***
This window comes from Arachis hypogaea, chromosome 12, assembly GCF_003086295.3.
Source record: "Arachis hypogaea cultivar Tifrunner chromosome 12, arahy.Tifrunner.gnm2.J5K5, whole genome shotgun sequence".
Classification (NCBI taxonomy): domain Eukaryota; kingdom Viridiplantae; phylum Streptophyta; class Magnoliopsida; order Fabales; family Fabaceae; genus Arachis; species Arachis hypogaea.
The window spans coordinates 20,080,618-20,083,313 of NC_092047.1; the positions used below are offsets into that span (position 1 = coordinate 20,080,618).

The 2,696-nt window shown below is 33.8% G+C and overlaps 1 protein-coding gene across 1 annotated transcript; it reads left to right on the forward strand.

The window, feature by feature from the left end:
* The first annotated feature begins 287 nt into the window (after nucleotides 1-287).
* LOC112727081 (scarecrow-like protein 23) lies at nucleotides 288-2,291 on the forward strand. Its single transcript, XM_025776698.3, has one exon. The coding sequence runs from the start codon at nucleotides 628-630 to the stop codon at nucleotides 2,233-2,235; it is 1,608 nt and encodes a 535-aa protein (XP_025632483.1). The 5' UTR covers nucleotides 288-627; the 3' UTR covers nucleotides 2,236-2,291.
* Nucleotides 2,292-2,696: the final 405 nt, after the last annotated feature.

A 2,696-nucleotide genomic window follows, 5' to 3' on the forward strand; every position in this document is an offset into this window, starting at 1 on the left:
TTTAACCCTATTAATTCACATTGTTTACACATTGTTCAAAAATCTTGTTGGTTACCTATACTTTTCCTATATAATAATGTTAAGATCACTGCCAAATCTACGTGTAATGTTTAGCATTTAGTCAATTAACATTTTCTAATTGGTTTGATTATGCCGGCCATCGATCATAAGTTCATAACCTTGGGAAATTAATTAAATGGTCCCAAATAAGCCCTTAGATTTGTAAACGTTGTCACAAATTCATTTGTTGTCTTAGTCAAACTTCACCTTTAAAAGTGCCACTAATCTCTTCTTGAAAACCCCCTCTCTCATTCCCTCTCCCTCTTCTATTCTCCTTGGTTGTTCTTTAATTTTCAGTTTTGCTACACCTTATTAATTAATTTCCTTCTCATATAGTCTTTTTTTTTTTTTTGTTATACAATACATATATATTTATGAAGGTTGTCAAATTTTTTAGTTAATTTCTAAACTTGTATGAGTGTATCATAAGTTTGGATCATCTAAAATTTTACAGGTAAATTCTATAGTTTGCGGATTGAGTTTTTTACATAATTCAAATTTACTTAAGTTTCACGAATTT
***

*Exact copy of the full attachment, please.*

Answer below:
This window comes from Arachis hypogaea, chromosome 12, assembly GCF_003086295.3.
Source record: "Arachis hypogaea cultivar Tifrunner chromosome 12, arahy.Tifrunner.gnm2.J5K5, whole genome shotgun sequence".
Classification (NCBI taxonomy): domain Eukaryota; kingdom Viridiplantae; phylum Streptophyta; class Magnoliopsida; order Fabales; family Fabaceae; genus Arachis; species Arachis hypogaea.
The window spans coordinates 20,080,618-20,083,313 of NC_092047.1; the positions used below are offsets into that span (position 1 = coordinate 20,080,618).

The 2,696-nt window shown below is 33.8% G+C and overlaps 1 protein-coding gene across 1 annotated transcript; it reads left to right on the forward strand.

The window, feature by feature from the left end:
* The first annotated feature begins 287 nt into the window (after nucleotides 1-287).
* LOC112727081 (scarecrow-like protein 23) lies at nucleotides 288-2,291 on the forward strand. Its single transcript, XM_025776698.3, has one exon. The coding sequence runs from the start codon at nucleotides 628-630 to the stop codon at nucleotides 2,233-2,235; it is 1,608 nt and encodes a 535-aa protein (XP_025632483.1). The 5' UTR covers nucleotides 288-627; the 3' UTR covers nucleotides 2,236-2,291.
* Nucleotides 2,292-2,696: the final 405 nt, after the last annotated feature.

A 2,696-nucleotide genomic window follows, 5' to 3' on the forward strand; every position in this document is an offset into this window, starting at 1 on the left:
TTTAACCCTATTAATTCACATTGTTTACACATTGTTCAAAAATCTTGTTGGTTACCTATACTTTTCCTATATAATAATGTTAAGATCACTGCCAAATCTACGTGTAATGTTTAGCATTTAGTCAATTAACATTTTCTAATTGGTTTGATTATGCCGGCCATCGATCATAAGTTCATAACCTTGGGAAATTAATTAAATGGTCCCAAATAAGCCCTTAGATTTGTAAACGTTGTCACAAATTCATTTGTTGTCTTAGTCAAACTTCACCTTTAAAAGTGCCACTAATCTCTTCTTGAAAACCCCCTCTCTCATTCCCTCTCCCTCTTCTATTCTCCTTGGTTGTTCTTTAATTTTCAGTTTTGCTACACCTTATTAATTAATTTCCTTCTCATATAGTCTTTTTTTTTTTTTTGTTATACAATACATATATATTTATGAAGGTTGTCAAATTTTTTAGTTAATTTCTAAACTTGTATGAGTGTATCATAAGTTTGGATCATCTAAAATTTTACAGGTAAATTCTATAGTTTGCGGATTGAGTTTTTTACATAATTCAAATTTACTTAAGTTTCACGAATTT